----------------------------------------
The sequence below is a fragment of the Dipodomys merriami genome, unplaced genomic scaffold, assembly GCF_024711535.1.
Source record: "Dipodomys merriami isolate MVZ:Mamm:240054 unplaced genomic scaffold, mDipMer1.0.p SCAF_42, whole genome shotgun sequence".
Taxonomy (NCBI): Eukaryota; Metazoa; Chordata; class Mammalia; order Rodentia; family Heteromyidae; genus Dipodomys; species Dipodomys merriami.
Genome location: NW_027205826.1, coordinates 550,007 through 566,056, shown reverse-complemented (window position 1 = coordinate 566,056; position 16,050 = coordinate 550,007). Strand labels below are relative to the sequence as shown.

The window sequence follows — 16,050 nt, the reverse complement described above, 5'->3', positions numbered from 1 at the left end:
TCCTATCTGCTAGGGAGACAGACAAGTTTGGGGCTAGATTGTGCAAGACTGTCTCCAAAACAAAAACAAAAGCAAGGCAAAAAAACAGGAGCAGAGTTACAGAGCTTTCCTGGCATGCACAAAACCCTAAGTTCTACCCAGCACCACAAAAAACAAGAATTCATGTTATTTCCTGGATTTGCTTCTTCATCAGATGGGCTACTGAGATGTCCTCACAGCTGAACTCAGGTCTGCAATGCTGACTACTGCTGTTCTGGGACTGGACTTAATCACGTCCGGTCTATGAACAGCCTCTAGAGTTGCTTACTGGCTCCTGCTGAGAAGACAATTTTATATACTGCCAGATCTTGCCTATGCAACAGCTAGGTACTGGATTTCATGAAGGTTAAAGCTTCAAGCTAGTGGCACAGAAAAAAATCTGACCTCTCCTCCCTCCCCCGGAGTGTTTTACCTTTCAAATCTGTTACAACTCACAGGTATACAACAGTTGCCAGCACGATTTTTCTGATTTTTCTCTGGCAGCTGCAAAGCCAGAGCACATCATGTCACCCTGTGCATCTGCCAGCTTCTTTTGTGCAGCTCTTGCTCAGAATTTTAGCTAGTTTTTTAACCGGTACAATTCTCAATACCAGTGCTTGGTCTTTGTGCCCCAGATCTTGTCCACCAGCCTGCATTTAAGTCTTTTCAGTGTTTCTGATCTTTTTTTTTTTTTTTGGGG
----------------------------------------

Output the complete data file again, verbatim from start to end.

The sequence below is a fragment of the Dipodomys merriami genome, unplaced genomic scaffold, assembly GCF_024711535.1.
Source record: "Dipodomys merriami isolate MVZ:Mamm:240054 unplaced genomic scaffold, mDipMer1.0.p SCAF_42, whole genome shotgun sequence".
Taxonomy (NCBI): Eukaryota; Metazoa; Chordata; class Mammalia; order Rodentia; family Heteromyidae; genus Dipodomys; species Dipodomys merriami.
Genome location: NW_027205826.1, coordinates 550,007 through 566,056, shown reverse-complemented (window position 1 = coordinate 566,056; position 16,050 = coordinate 550,007). Strand labels below are relative to the sequence as shown.

The window sequence follows — 16,050 nt, the reverse complement described above, 5'->3', positions numbered from 1 at the left end:
TCCTATCTGCTAGGGAGACAGACAAGTTTGGGGCTAGATTGTGCAAGACTGTCTCCAAAACAAAAACAAAAGCAAGGCAAAAAAACAGGAGCAGAGTTACAGAGCTTTCCTGGCATGCACAAAACCCTAAGTTCTACCCAGCACCACAAAAAACAAGAATTCATGTTATTTCCTGGATTTGCTTCTTCATCAGATGGGCTACTGAGATGTCCTCACAGCTGAACTCAGGTCTGCAATGCTGACTACTGCTGTTCTGGGACTGGACTTAATCACGTCCGGTCTATGAACAGCCTCTAGAGTTGCTTACTGGCTCCTGCTGAGAAGACAATTTTATATACTGCCAGATCTTGCCTATGCAACAGCTAGGTACTGGATTTCATGAAGGTTAAAGCTTCAAGCTAGTGGCACAGAAAAAAATCTGACCTCTCCTCCCTCCCCCGGAGTGTTTTACCTTTCAAATCTGTTACAACTCACAGGTATACAACAGTTGCCAGCACGATTTTTCTGATTTTTCTCTGGCAGCTGCAAAGCCAGAGCACATCATGTCACCCTGTGCATCTGCCAGCTTCTTTTGTGCAGCTCTTGCTCAGAATTTTAGCTAGTTTTTTAACCGGTACAATTCTCAATACCAGTGCTTGGTCTTTGTGCCCCAGATCTTGTCCACCAGCCTGCATTTAAGTCTTTTCAGTGTTTCTGATCTTTTTTTTTTTTTTTGGGG